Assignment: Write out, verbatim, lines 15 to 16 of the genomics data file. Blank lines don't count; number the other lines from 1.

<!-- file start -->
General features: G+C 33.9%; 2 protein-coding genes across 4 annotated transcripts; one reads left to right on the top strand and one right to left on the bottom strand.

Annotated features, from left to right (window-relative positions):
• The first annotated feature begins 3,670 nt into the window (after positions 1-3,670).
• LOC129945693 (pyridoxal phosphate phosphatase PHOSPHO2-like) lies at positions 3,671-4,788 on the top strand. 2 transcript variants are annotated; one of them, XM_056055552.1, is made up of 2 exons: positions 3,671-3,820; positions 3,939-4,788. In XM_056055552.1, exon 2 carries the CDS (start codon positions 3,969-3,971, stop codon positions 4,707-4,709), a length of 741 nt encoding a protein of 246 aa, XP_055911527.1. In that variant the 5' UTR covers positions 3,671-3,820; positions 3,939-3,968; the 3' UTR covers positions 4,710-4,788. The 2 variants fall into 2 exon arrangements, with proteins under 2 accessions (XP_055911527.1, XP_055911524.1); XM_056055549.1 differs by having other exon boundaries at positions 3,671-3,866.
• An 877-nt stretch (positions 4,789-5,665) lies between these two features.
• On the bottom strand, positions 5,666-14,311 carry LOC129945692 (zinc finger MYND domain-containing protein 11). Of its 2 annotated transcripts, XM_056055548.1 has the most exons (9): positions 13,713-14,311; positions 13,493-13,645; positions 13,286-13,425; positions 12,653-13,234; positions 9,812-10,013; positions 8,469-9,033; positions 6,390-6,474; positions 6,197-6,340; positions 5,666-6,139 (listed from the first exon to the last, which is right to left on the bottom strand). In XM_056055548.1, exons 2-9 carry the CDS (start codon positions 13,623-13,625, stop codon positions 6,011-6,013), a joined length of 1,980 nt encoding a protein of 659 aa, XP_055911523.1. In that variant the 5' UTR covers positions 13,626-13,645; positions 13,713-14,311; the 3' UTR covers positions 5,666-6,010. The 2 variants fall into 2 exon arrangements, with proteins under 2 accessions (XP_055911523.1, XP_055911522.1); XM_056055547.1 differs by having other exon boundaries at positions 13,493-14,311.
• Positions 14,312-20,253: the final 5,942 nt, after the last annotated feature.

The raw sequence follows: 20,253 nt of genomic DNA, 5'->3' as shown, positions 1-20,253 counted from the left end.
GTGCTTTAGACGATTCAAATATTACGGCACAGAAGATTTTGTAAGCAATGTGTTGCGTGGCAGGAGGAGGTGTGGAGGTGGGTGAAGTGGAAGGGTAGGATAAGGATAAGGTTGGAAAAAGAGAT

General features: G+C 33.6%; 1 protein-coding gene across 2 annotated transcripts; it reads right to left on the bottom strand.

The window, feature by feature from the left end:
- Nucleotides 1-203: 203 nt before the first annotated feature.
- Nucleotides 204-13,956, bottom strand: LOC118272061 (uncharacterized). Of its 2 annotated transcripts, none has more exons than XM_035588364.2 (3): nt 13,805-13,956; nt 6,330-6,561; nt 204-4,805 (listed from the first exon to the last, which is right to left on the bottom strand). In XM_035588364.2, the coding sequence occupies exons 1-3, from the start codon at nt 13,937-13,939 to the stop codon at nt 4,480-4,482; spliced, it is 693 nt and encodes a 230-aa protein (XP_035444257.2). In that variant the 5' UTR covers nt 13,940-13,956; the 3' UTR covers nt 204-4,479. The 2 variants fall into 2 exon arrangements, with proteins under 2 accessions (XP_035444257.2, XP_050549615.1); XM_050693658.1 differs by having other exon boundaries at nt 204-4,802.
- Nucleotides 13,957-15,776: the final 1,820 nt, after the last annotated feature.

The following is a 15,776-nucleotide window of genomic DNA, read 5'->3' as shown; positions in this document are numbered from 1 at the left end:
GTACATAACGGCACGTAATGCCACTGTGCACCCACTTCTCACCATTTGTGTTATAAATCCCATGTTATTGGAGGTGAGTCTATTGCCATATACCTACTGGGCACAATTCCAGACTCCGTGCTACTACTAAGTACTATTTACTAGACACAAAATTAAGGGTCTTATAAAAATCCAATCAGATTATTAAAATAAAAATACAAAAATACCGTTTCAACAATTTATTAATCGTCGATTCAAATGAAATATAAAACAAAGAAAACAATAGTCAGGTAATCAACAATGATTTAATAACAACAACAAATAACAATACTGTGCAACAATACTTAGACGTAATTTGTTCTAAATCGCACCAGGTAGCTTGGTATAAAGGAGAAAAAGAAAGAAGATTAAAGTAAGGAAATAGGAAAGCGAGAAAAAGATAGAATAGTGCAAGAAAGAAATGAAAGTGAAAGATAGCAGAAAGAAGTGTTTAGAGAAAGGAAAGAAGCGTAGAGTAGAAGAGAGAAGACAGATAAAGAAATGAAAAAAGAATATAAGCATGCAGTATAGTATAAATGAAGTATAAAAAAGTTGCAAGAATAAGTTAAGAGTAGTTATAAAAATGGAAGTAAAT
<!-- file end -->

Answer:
The following is a 15,776-nucleotide window of genomic DNA, read 5'->3' as shown; positions in this document are numbered from 1 at the left end:
GTACATAACGGCACGTAATGCCACTGTGCACCCACTTCTCACCATTTGTGTTATAAATCCCATGTTATTGGAGGTGAGTCTATTGCCATATACCTACTGGGCACAATTCCAGACTCCGTGCTACTACTAAGTACTATTTACTAGACACAAAATTAAGGGTCTTATAAAAATCCAATCAGATTATTAAAATAAAAATACAAAAATACCGTTTCAACAATTTATTAATCGTCGATTCAAATGAAATATAAAACAAAGAAAACAATAGTCAGGTAATCAACAATGATTTAATAACAACAACAAATAACAATACTGTGCAACAATACTTAGACGTAATTTGTTCTAAATCGCACCAGGTAGCTTGGTATAAAGGAGAAAAAGAAAGAAGATTAAAGTAAGGAAATAGGAAAGCGAGAAAAAGATAGAATAGTGCAAGAAAGAAATGAAAGTGAAAGATAGCAGAAAGAAGTGTTTAGAGAAAGGAAAGAAGCGTAGAGTAGAAGAGAGAAGACAGATAAAGAAATGAAAAAAGAATATAAGCATGCAGTATAGTATAAATGAAGTATAAAAAAGTTGCAAGAATAAGTTAAGAGTAGTTATAAAAATGGAAGTAAAT